A Quarter-Century Of Excellence and Innovation
Twenty-five years ago, Northern California PET Imaging Center became the first non-research based provider of the newly developed Positron Emission Tomography (PET) technology. PET Technology had to prove its worth to physicians, their patients, and health insurance companies. NCPIC was on the forefront of that push, and remains today as one of the premier independent molecular imaging providers in the country.
Thanks to the vision of a radiology group and the two competing hospitals in town, Dignity Health and Sutter Health, a scanner and cyclotron were purchased, and NCPIC opened its doors as a not-for-profit organization, offering this important technology to benefit the local community. This symbiotic business model, a pooling of resources between competing healthcare systems, provided access to a highly beneficial but expensive medical technology that either would have been hard pressed to purchase on their own.
Twenty five years later, with a new governing board, NCPIC has emerged from its original sponsors as a truly independent provider of molecular imaging. It continues to provide important diagnostic information to evaluate cancer, neurologic and cardiac conditions. In addition, NCPIC now plays a role in the emergence of new drugs used in the diagnosis of these diseases with its Optimal Tracers radiochemistry lab, providing clinical and preclinical radiotracers to researchers in both academic and pharmaceutical settings.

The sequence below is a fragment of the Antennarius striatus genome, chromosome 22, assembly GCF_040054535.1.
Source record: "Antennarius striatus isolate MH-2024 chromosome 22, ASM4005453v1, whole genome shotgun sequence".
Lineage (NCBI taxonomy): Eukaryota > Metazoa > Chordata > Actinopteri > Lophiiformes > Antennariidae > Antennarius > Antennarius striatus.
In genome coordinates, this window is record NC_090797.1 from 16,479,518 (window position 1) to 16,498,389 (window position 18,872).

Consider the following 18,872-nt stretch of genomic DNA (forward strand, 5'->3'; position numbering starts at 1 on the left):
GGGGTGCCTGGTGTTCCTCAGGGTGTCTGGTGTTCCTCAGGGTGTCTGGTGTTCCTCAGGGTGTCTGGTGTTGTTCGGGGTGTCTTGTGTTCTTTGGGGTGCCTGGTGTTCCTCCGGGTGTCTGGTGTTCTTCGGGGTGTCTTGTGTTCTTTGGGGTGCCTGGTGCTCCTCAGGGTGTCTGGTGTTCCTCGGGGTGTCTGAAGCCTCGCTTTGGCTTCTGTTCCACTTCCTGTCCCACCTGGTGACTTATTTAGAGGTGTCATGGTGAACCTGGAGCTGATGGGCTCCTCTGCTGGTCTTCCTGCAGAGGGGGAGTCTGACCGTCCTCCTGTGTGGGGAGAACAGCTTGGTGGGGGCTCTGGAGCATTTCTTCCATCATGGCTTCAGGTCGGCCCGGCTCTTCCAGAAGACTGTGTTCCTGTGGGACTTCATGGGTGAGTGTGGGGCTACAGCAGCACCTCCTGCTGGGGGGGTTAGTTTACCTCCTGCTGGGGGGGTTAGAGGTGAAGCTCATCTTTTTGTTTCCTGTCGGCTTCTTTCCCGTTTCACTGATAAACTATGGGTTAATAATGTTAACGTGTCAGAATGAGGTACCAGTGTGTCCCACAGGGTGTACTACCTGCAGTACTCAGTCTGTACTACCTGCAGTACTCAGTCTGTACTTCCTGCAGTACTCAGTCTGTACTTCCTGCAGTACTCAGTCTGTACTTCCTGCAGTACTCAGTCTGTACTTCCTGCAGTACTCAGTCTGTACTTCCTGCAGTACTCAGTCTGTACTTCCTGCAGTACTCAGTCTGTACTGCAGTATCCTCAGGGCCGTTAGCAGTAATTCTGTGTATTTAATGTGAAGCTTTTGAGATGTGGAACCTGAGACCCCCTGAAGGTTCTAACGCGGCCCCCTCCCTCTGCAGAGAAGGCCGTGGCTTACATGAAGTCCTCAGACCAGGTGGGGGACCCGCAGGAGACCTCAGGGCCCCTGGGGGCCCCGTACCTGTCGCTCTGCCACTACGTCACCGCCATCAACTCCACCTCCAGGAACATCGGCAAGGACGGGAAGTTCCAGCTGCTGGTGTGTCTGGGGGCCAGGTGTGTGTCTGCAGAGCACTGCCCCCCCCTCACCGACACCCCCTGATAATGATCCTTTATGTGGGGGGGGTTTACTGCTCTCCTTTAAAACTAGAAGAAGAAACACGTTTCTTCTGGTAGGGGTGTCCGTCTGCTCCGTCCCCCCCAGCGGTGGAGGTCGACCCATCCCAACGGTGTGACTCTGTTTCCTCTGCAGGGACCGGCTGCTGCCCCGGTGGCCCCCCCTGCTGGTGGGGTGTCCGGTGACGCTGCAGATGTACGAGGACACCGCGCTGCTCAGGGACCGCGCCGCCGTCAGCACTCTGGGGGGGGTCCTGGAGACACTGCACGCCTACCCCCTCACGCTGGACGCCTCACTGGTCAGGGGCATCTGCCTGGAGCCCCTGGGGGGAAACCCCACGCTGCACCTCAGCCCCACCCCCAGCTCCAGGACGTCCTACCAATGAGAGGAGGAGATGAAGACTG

As a result of NCPIC’s early efforts and collaborative work with academic and community health centers throughout the country, nearly every hospital and radiology group now provides PET/molecular imaging. One would imagine that a small independent center may not survive in this era of healthcare system consolidation, but NCPIC has continued to differentiate itself and remain on the cutting edge of this field being the first to offer new molecular imaging technologies to the community. Currently, NCPIC has expanded the use of PET to providing scans to evaluate recurrent prostate cancer, detect the presence of amyloid plaque in patients with suspected Alzheimer’s disease, and the evaluation of neuroendocrine tumors.
NCPIC is continuing the mission under which its doors were first opened, the commitment to remain at the apex of technology in the industry, and the ongoing dedication to research and innovation, not only utilizing the latest advances in molecular imaging, but forging those advances, as well.
"Our success was difficult to come by and maintaining our independence has been challenging. But, what keeps us relevant and thriving is our exceptional and cohesive team that continues to innovate and push the boundaries of this exciting field" stated Ruth Tesar, NCPIC's longtime CEO while reflecting on NCPIC's evolution and triumphs over the past 25 years.
What is a PET/CT Scan?
PET (Positron Emission Tomography) imaging pinpoints metabolic activity in cells of the human body.
Metabolic changes in disease often occur before structural changes that can be seen on CT.
PET/CT fuses these two images together allowing the physician to view the metabolic changes in the proper anatomical context of the body.
PET/CT imaging is most commonly used to assist with the diagnosis and monitoring of cancer, cardiac disease, Alzheimer’s disease and other dementias.
Understanding the PET/CT Scan Process
What is it like to have a scan at our Midtown location?
What is it like to have a scan on our Mobile Coach?
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